• Review games, apps, and social media sites before they are downloaded or used by children. Pay particular attention to apps and sites that feature end-to-end encryption, direct messaging, video chats, file uploads, and user anonymity, which are frequently relied upon by online child predators.

  • Adjust privacy settings and use parental controls for online games, apps, social media sites, and electronic devices.

  • Tell children to avoid sharing personal information, photos, and videos online in public forums or with people they do not know in real life. Explain to your children that images posted online will be permanently on the internet.

  • Teach children about body safety and boundaries, including the importance of saying ‘no’ to inappropriate requests both in the physical world and the virtual world.

  • Be alert to potential signs of abuse, including changes in children’s use of electronic devices, attempts to conceal online activity, withdrawn behavior, angry outbursts, anxiety, and depression.

  • Encourage children to tell a parent, guardian, or other trusted adult if anyone asks them to engage in sexual activity or other inappropriate behavior.

  • Immediately report suspected online enticement or sexual exploitation of a child by calling 911, contacting the FBI at, or filing a report with the National Center for Missing & Exploited Children (NCMEC) at 1-800-843-5678 or

How to Talk About Sextortion with Your Kids: Three 30-Second Conversations 

The New Version of Don’t Talk to Strangers

  • When you’re online, has anyone you don’t know ever tried to contact or talk to you?

  • What did you do or what would you do if that happened?

  • Why do you think someone would want to reach a kid online?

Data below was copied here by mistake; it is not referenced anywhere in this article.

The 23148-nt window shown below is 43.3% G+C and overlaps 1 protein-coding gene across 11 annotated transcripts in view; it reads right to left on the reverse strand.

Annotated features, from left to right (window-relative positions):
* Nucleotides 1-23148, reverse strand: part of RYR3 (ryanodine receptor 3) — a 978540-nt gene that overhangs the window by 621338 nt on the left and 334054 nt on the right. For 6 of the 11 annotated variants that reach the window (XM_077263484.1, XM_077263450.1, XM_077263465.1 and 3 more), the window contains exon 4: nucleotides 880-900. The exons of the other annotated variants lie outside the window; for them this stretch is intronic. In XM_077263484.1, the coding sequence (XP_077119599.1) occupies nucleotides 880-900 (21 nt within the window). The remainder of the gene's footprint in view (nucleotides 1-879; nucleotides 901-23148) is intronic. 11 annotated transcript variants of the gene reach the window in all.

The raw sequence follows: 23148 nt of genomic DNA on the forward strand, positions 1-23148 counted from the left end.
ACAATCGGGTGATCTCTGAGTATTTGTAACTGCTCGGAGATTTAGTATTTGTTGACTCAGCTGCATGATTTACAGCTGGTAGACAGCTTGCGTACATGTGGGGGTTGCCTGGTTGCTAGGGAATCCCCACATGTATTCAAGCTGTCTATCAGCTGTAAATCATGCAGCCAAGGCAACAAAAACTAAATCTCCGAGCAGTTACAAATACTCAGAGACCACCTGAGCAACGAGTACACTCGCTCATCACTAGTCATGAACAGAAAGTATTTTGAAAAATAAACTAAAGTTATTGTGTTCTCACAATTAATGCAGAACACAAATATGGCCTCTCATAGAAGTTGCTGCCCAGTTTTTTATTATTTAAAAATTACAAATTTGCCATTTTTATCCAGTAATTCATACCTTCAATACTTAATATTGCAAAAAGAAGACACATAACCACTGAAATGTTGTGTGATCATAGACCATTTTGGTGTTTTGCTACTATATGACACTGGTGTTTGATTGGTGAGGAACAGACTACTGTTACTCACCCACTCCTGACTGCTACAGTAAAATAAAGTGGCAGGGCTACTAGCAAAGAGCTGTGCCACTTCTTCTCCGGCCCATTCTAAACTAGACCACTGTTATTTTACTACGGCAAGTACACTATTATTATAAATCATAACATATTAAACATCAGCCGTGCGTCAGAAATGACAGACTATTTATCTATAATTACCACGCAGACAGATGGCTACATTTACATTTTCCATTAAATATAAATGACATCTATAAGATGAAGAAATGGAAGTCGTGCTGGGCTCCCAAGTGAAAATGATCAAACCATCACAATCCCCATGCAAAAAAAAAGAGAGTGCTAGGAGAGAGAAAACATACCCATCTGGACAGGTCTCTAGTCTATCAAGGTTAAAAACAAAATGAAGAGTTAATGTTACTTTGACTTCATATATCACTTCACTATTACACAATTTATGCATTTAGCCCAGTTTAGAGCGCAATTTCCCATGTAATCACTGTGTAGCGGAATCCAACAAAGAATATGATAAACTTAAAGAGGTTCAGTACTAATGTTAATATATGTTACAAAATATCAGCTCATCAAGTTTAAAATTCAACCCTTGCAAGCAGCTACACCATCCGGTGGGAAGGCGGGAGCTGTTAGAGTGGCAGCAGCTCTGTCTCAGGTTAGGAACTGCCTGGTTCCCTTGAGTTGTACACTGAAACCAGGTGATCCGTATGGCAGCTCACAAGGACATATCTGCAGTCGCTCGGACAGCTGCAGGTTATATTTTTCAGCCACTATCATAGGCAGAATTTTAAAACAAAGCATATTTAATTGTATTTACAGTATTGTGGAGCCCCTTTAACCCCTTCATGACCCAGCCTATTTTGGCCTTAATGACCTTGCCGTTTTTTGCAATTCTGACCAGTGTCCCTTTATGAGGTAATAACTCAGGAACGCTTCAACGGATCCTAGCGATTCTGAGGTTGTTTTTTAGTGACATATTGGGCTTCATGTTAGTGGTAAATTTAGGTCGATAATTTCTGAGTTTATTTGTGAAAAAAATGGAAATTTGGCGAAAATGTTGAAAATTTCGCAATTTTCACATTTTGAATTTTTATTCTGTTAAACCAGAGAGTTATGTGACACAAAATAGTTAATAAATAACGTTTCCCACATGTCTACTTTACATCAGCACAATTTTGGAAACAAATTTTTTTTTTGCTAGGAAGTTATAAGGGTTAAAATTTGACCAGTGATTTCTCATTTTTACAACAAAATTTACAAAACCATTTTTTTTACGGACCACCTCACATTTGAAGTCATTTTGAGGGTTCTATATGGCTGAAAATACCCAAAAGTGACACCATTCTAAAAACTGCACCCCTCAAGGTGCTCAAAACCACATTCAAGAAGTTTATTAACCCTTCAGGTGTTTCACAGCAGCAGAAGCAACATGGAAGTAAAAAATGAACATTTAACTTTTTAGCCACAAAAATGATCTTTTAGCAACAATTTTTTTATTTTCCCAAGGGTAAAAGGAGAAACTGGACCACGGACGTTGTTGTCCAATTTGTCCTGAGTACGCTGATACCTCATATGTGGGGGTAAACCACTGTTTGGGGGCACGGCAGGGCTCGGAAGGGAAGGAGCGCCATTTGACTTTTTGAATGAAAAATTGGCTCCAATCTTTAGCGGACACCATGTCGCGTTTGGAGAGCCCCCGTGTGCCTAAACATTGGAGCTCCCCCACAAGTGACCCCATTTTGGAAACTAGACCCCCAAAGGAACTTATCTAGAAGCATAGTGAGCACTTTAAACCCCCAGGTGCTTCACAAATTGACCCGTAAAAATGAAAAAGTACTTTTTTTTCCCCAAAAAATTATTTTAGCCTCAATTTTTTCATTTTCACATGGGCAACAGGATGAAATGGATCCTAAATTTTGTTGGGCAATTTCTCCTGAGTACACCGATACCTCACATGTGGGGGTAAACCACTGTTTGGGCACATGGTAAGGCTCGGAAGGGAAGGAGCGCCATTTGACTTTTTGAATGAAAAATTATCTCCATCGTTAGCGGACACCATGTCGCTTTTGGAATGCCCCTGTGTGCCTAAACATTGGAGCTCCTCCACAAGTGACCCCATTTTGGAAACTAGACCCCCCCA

• You know, it’s easy to pretend to be someone you’re not online and not every person is a good person. Make sure you block or ignore anything that comes in from someone you don’t know in real life.

The Power of a Picture

  • Has anyone you know ever sent a picture of themselves that got passed around school or a team or club?

  • What’s possible anytime you send someone a picture?

  • What if that picture were embarrassing?

  • Can you think about how someone could use that kind of picture against a person?

I’m Here to Help

  • I read an article today about kids being pressured to send images and video of their bodies to a person they met online. Have you ever heard about anything like that?

  • Sometimes they were being threatened and harassed—scary stuff.

  • You know, if you are ever feeling like something is going on—online or off—that feels scary or wrong or over your head, my first concern is going to be helping you. You can always come to me.

Additional information, resources, and conversation guides are available at

School Resources:

If you or someone you know is thinking about self-harm or suicide, you can call the National Suicide Prevention Lifeline at 1-800-273-8255.  To learn how to recognize risk factors and warning signs, go to

If you need additional support, please do not hesitate to reach out to me.  Together, we can make a difference!

Superintendent LaBarr